Utah leaders' reaction to a proposed national lottery was swift - and not much different from reaction nationwide: They don't like it.
Some members of Congress are talking about a lottery as a way to raise money without raising taxes, but visions of mega-jackpots aside, the very idea of a national game seems like a bad gamble for states already in the lottery business and for religious and social groups.Lotteries are now a billion-dollar industry. Thirty-one states and the District of Columbia offer games, and sales this year are expected to top $20 billion - four times what they were in 1982, lottery officials say.
Most states make a profit of 30 percent to 40 percent that is earmarked for such things as education and aid to the elderly.
Here are responses to a national lottery to raise money for the federal deficit:
-Rep. Arlo James, D-Kearns: James has advocated, with no success, a change in the Utah Constitution to allow state lotteries, says there should be no national lottery because that would detract from the profitability of state lotteries.
-Bud Scruggs, chief of staff to Gov. Norm Bangerter: "A lottery is the most regressive tax there is because it harms the poor. Yes, it's voluntary. But so is alcohol consumption. The state sells liquor so it can control it, not promote it. If there were a lottery, we'd be having massive advertising campaigns promoting it. That's like promoting the sale of liquor - getting people to drink more so we could make more revenues. Absolutely wrong.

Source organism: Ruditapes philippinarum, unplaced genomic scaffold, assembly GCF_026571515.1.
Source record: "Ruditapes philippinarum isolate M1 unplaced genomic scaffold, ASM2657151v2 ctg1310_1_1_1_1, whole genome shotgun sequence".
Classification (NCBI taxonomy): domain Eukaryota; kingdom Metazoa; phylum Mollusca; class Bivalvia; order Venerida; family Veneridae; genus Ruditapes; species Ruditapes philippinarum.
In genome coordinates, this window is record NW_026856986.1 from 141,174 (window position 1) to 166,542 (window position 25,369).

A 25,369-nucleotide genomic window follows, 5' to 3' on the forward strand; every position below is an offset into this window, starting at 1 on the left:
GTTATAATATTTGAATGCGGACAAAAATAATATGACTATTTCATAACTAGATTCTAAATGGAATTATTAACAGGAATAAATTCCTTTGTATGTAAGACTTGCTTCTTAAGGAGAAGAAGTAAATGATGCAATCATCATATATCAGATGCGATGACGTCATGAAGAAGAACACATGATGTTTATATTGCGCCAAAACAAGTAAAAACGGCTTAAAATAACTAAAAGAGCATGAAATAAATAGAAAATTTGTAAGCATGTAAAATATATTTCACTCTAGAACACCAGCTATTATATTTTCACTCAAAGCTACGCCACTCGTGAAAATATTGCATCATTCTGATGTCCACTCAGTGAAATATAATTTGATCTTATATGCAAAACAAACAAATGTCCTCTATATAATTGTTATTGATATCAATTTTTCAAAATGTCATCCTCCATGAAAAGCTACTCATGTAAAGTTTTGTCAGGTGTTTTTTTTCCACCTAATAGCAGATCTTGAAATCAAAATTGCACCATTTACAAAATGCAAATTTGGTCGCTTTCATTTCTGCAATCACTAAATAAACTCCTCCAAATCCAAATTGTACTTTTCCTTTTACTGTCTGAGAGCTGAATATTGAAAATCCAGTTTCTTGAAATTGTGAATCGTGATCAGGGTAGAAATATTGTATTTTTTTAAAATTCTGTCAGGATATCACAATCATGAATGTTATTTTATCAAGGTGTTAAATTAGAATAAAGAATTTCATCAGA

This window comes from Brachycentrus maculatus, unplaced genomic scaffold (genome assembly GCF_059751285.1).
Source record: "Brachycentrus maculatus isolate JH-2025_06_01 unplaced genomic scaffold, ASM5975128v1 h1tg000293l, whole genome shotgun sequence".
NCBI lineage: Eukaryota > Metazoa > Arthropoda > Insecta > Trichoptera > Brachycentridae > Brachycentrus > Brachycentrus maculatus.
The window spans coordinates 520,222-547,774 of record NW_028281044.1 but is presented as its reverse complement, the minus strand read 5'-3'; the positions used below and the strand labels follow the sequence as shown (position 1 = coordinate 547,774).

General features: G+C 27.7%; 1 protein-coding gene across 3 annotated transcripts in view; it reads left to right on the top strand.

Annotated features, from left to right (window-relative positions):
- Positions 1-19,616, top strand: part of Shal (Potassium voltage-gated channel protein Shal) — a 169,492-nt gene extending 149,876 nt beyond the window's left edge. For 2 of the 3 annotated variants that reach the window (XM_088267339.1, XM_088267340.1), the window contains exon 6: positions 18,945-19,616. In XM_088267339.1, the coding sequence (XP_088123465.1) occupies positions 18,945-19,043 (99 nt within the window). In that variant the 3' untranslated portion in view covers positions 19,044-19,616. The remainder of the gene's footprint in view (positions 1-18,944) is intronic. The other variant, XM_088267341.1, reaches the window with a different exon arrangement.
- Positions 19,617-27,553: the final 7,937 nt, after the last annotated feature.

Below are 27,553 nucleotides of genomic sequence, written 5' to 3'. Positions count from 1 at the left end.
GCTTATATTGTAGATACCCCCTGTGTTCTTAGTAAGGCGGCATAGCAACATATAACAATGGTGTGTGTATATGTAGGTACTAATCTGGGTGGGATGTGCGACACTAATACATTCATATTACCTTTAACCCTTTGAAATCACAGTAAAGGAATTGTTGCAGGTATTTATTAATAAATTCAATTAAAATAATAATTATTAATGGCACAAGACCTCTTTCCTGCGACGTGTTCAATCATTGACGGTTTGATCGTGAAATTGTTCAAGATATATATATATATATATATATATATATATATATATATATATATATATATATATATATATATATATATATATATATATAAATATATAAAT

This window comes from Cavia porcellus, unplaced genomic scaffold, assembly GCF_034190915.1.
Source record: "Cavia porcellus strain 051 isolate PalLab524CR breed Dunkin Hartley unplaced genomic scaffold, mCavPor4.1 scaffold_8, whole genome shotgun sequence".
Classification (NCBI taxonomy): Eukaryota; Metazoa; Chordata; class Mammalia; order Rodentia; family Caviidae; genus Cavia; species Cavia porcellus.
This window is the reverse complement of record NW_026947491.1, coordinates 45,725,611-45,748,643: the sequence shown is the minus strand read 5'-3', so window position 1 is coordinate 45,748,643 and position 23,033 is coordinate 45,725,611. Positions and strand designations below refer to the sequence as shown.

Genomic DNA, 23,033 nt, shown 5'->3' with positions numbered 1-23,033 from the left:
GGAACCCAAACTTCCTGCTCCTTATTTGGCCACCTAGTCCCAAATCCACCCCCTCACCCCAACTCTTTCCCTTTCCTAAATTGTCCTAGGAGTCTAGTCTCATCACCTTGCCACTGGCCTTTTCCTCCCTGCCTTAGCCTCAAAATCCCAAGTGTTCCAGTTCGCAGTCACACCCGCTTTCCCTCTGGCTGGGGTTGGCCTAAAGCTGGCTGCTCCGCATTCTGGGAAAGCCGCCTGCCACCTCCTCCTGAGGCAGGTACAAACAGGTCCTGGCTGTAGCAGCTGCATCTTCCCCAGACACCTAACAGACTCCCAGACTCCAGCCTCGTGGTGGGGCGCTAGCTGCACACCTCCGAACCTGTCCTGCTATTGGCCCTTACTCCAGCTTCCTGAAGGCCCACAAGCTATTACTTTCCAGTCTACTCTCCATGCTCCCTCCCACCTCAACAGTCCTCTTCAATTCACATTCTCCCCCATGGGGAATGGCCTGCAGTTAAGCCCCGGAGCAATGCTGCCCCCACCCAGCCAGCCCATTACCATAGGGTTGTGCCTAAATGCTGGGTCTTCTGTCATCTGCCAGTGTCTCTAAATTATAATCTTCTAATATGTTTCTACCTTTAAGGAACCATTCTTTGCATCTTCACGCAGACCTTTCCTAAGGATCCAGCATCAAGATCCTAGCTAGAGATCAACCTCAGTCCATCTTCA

"Hey. I'll give you 10 to 1 odds that this thing won't pass in Congress."
-Don LeFevre, spokesman, The Church of Jesus Christ of Latter-day Saints: "The First Presidency spoke on this issue four years ago. Their statement is: There can be no question about the moral ramifications of gambling. As it has in the past, the LDS Church stands opposed to gambling, including government-sponsored lotteries.
"Public lotteries are advocated as a means of relieving the burden of taxation. It has been clearly demonstrated, however, that all too often lotteries only add to the problems of the financially disadvantaged by taking money from them and giving nothing of value in return."
-Utah House Majority Leader Craig Moody, R-Sandy: "Congress won't balance the federal budget. They won't do it with more taxes, they won't do it with a lottery. Utahns aren't sympathetic to their budget deficit problems. We balance our state budget and they should balance the federal budget."
"We oppose the idea," said Michael Carr, director of the Michigan lottery and head of the North American Association of State and Provincial Lotteries.
Sen. Alan Simpson of Wyoming, the Senate's No. 2 Republican, said Tuesday a national lottery was a possible revenue source to plug into the federal budget.
Make a dent?
A lottery would have to rake in a lot of money to put a dent in the $3.01 trillion national debt. A Congressional Research Service study in 1985 said every American over age 16 would have to spend $2,041 on the game to eliminate a deficit of $185 billion.